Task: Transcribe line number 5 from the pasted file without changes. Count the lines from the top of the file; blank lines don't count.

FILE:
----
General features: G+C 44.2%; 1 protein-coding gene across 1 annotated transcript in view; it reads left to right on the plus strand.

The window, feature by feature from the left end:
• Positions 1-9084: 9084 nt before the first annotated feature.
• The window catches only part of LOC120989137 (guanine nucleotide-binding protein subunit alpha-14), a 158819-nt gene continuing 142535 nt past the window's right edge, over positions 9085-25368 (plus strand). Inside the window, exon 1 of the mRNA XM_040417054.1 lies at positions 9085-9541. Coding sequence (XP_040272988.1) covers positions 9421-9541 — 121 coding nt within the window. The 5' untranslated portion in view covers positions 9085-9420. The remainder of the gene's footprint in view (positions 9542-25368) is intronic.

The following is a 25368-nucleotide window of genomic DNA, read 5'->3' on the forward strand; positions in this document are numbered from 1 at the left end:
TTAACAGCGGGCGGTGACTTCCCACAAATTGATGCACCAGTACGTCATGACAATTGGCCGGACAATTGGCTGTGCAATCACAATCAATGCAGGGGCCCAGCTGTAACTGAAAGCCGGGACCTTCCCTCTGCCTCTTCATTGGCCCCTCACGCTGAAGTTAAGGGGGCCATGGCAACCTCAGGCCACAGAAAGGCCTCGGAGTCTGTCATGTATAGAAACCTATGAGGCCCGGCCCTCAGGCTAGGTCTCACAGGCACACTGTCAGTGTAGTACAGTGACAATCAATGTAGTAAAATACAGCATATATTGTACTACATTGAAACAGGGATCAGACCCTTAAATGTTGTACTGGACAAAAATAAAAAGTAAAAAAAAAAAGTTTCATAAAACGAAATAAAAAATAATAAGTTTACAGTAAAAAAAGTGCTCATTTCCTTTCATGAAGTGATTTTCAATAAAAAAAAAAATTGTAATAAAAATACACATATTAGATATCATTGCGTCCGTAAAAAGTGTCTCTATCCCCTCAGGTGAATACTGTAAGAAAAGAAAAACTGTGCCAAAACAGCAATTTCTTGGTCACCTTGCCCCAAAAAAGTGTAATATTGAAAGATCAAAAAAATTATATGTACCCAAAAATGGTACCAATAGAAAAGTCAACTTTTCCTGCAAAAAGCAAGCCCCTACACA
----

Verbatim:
The following is a 25368-nucleotide window of genomic DNA, read 5'->3' on the forward strand; positions in this document are numbered from 1 at the left end: